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Opinion

Stadium deal good politically, dubious financially

Hey there, time traveller!
This article was published 14/12/2010 (3524 days ago), so information in it may no longer be current.

It's too early to call it madness. For now, we'll call it unbridled optimism with the potential for madness.

Following Premier Greg Selinger's annual state of the province address on Tuesday, he talked for the first time about a revised deal to build a new $190-million, 33,000-seat stadium for the Winnipeg Blue Bombers. Selinger didn't go into too much detail, other than to say that the time for deliberations was over. "It's going to get built," the premier said.

It's not immediately clear what Selinger's optimism is based on. This new deal would see the province contribute $22.5 million and lend the Winnipeg Blue Bombers $85 million, which will be paid back over 40 years. The remaining construction costs will be covered by the other levels of government and by property taxes generated by the redevelopment of the Polo Park property where the current stadium sits. The deal will proceed without the private-sector leadership of David Asper and Creswin Properties.

Why was Asper left out? It is quite clear that without him, there would be no stadium proposal to exclude him from. Over the last five years, Asper single-handedly brought the city, province and football club to the precipice of a new facility. Rumours abound but if you compare enough backroom chatter, some details are corroborated.

The previous stadium deal between Asper, the province, the city and the University of Manitoba would have seen Creswin borrow most of the money to build the stadium, with $75 million coming from the province in the form of repayable bridge financing. Asper would use revenues from the stadium and profits from the redeveloped Polo Park land to repay the provincial and private loans. This deal began falling apart when construction tenders came back, showing the total cost of the project was much more than the original $115-million estimate. But there was more going on behind the scenes.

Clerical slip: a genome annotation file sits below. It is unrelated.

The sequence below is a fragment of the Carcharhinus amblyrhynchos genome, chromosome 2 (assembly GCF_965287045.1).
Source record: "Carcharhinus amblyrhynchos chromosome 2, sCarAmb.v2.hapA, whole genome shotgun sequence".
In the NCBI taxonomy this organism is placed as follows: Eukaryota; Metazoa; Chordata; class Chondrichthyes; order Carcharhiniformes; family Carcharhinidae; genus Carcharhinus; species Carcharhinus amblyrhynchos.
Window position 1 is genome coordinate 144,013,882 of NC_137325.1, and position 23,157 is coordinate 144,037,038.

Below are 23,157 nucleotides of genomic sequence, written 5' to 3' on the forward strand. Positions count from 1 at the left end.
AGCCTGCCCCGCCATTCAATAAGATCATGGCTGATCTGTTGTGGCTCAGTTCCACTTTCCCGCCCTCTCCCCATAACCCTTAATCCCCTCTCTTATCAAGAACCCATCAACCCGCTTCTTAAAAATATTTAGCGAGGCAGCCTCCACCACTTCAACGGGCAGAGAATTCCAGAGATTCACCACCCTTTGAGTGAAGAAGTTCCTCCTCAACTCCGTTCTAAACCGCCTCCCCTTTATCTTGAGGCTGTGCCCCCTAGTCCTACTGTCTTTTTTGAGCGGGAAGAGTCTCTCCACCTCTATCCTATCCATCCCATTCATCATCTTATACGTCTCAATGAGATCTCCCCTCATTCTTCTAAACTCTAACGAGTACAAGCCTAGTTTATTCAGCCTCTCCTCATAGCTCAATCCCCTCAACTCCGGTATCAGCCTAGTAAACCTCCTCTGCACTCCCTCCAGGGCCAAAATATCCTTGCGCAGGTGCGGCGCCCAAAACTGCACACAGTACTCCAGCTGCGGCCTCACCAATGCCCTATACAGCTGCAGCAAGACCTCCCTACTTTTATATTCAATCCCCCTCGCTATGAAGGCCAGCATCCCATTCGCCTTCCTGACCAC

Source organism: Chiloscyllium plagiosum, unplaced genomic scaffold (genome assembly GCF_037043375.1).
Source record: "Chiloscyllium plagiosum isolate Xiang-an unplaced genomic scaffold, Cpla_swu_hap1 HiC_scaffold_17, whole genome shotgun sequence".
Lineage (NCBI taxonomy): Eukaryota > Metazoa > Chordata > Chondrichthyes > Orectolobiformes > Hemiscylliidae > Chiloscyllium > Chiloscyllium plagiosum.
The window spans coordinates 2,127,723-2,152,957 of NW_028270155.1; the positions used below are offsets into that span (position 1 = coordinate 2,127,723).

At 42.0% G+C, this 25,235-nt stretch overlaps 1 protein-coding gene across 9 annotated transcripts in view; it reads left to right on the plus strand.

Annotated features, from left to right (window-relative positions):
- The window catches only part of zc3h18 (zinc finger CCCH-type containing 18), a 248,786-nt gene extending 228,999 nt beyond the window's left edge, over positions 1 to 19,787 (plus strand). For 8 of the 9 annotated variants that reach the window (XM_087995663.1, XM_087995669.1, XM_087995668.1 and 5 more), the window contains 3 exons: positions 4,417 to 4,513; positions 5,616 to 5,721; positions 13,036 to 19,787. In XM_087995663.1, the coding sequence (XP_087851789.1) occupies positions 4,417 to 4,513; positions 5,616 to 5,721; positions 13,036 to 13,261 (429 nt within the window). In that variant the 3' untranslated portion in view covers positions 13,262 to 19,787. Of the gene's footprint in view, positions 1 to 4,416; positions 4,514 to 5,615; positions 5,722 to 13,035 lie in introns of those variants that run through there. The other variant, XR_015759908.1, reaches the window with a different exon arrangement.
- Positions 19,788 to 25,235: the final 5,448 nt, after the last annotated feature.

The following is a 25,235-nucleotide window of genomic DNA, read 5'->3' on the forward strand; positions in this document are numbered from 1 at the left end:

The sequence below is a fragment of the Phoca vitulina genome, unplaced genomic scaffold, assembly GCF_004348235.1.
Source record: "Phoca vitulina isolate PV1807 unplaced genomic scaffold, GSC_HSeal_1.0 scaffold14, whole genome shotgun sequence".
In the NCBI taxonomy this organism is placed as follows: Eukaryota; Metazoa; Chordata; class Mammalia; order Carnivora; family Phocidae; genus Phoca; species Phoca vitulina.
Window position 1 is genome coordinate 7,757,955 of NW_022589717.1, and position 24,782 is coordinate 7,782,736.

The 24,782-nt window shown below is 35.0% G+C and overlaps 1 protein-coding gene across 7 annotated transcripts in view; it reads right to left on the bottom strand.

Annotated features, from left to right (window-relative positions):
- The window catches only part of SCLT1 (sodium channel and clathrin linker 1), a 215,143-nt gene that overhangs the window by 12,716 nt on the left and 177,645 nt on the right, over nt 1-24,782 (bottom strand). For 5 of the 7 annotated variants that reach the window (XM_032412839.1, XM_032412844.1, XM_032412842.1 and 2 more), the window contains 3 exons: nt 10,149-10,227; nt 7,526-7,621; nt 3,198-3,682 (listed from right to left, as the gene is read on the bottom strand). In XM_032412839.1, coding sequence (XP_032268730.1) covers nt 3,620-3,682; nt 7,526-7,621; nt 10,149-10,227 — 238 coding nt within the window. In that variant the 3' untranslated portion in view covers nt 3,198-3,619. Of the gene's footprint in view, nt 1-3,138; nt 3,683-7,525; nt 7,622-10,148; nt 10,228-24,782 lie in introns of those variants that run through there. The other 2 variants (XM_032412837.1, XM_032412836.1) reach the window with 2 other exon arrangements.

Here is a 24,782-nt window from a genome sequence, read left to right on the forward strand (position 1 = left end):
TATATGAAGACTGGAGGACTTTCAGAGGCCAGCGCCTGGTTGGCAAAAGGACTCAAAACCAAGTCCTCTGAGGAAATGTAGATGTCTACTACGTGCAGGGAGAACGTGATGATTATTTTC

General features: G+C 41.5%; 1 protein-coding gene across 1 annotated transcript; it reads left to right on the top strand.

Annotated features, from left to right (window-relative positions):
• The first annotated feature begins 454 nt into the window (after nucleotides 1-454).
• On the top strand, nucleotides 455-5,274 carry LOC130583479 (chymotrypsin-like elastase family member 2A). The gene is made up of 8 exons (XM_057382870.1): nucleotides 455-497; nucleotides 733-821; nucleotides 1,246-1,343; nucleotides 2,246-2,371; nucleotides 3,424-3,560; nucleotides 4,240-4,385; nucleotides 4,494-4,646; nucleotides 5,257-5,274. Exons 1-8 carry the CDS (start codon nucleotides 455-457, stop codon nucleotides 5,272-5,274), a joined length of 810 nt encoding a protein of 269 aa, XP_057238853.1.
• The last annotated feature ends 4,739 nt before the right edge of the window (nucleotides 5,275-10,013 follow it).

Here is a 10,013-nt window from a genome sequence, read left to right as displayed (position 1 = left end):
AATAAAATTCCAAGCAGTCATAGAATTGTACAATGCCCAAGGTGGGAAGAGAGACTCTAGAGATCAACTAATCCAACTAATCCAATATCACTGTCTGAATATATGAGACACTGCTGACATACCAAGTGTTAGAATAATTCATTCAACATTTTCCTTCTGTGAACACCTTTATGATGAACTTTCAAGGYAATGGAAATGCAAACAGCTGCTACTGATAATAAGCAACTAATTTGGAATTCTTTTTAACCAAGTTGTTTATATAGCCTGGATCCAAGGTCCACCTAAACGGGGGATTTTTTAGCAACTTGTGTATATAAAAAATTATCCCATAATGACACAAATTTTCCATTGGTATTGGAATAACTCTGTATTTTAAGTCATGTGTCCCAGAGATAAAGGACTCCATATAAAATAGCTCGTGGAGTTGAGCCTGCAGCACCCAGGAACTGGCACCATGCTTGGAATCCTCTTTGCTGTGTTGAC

The province and city were having trouble deciding when to move on certain parts of the deal. Asper needed ownership of the Polo Park land to sign retailers to leases. He also desperately needed bridge financing from the province to fine-tune the design and development of the stadium. Sources confirmed neither the city nor the province did any of that, which put the project into limbo. To date, sources close to the deliberations confirmed no agreement on the bridge financing, the transfer of ownership of the team, or the sale of the Polo Park land were ever signed.

When the tenders came back higher, and with the slump in the U.S. economy having weakened the retail sector considerably, Asper reapproached his government partners in early November with a deal that included the same borrowing, but on terms that allowed repayment of the bridge financing over a longer period. The sources said the province and city balked at that proposal, concerned that the public would lose faith in the deal, given the change in terms. They were also concerned the retail development would fail and drag down the stadium with it.

However, it's still not clear how Selinger et al think this new deal will offer greater security for the taxpayer. The Bomber business plan, to be unveiled today, requires the team to generate $4 million annually to cover debt costs in each of the next 40 years. The club believes increased revenue from season tickets, luxury suites, naming rights and facility surtaxes on tickets will help cover the mortgage and field a competitive team. This is a very optimistic plan, given that Winnipeg football fans, in particular, are chronic bandwagon jumpers and that football stadiums in general, even those of NFL teams, do not make money. That is why it usually falls to governments to build these behemoths.

As for increased ticket sales, surely the Bombers know that new stadiums eventually lose their lustre, and once this one is no longer seen as a shiny new penny, football fans will become stingy with their money. Increased ticket sales must not occur in only the first year; they must be sustained over four decades. And what happens if, as many people think, NHL hockey comes back to town? Every new sports and entertainment attraction steals from existing attractions, and NHL hockey in Winnipeg will cut into the Bomber season-ticket drive.

In the long term, this is a risky deal. In shorter political terms, it could be quite painless. The taxpayer contribution is spread over many years, and it may take a decade or more until we find out whether the football club can actually make a go of it. By that time, it seems reasonable to assume that Selinger will be out of politics.

All of which makes the premier's optimism a bit easier to understand.

dan.lett@freepress.mb.ca

Dan Lett

Dan Lett
Columnist

Born and raised in and around Toronto, Dan Lett came to Winnipeg in 1986, less than a year out of journalism school with a lifelong dream to be a newspaper reporter.

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